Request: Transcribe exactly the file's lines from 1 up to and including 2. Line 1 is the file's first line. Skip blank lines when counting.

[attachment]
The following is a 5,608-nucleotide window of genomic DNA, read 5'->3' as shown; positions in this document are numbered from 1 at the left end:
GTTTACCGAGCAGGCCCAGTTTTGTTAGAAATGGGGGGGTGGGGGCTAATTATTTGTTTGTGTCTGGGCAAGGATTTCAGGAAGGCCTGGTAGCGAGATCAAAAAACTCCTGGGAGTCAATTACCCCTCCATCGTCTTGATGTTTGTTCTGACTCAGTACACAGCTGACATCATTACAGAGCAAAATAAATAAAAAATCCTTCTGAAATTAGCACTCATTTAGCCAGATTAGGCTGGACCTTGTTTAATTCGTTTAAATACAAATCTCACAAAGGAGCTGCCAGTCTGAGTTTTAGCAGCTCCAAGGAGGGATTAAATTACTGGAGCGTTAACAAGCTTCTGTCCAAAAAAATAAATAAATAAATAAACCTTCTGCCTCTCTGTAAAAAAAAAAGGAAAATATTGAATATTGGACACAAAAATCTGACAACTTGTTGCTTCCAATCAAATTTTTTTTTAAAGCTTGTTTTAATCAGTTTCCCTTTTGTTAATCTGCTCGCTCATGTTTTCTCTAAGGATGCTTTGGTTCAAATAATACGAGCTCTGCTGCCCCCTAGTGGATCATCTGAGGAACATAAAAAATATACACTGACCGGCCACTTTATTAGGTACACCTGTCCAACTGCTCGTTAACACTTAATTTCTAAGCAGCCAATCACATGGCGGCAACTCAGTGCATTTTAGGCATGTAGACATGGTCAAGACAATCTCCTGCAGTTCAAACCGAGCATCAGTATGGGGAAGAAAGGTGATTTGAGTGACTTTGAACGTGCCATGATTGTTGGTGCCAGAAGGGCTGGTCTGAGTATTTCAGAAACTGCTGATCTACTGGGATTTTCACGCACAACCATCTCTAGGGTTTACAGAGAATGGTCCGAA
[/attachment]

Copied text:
The following is a 5,608-nucleotide window of genomic DNA, read 5'->3' as shown; positions in this document are numbered from 1 at the left end:
GTTTACCGAGCAGGCCCAGTTTTGTTAGAAATGGGGGGGTGGGGGCTAATTATTTGTTTGTGTCTGGGCAAGGATTTCAGGAAGGCCTGGTAGCGAGATCAAAAAACTCCTGGGAGTCAATTACCCCTCCATCGTCTTGATGTTTGTTCTGACTCAGTACACAGCTGACATCATTACAGAGCAAAATAAATAAAAAATCCTTCTGAAATTAGCACTCATTTAGCCAGATTAGGCTGGACCTTGTTTAATTCGTTTAAATACAAATCTCACAAAGGAGCTGCCAGTCTGAGTTTTAGCAGCTCCAAGGAGGGATTAAATTACTGGAGCGTTAACAAGCTTCTGTCCAAAAAAATAAATAAATAAATAAACCTTCTGCCTCTCTGTAAAAAAAAAAGGAAAATATTGAATATTGGACACAAAAATCTGACAACTTGTTGCTTCCAATCAAATTTTTTTTTAAAGCTTGTTTTAATCAGTTTCCCTTTTGTTAATCTGCTCGCTCATGTTTTCTCTAAGGATGCTTTGGTTCAAATAATACGAGCTCTGCTGCCCCCTAGTGGATCATCTGAGGAACATAAAAAATATACACTGACCGGCCACTTTATTAGGTACACCTGTCCAACTGCTCGTTAACACTTAATTTCTAAGCAGCCAATCACATGGCGGCAACTCAGTGCATTTTAGGCATGTAGACATGGTCAAGACAATCTCCTGCAGTTCAAACCGAGCATCAGTATGGGGAAGAAAGGTGATTTGAGTGACTTTGAACGTGCCATGATTGTTGGTGCCAGAAGGGCTGGTCTGAGTATTTCAGAAACTGCTGATCTACTGGGATTTTCACGCACAACCATCTCTAGGGTTTACAGAGAATGGTCCGAA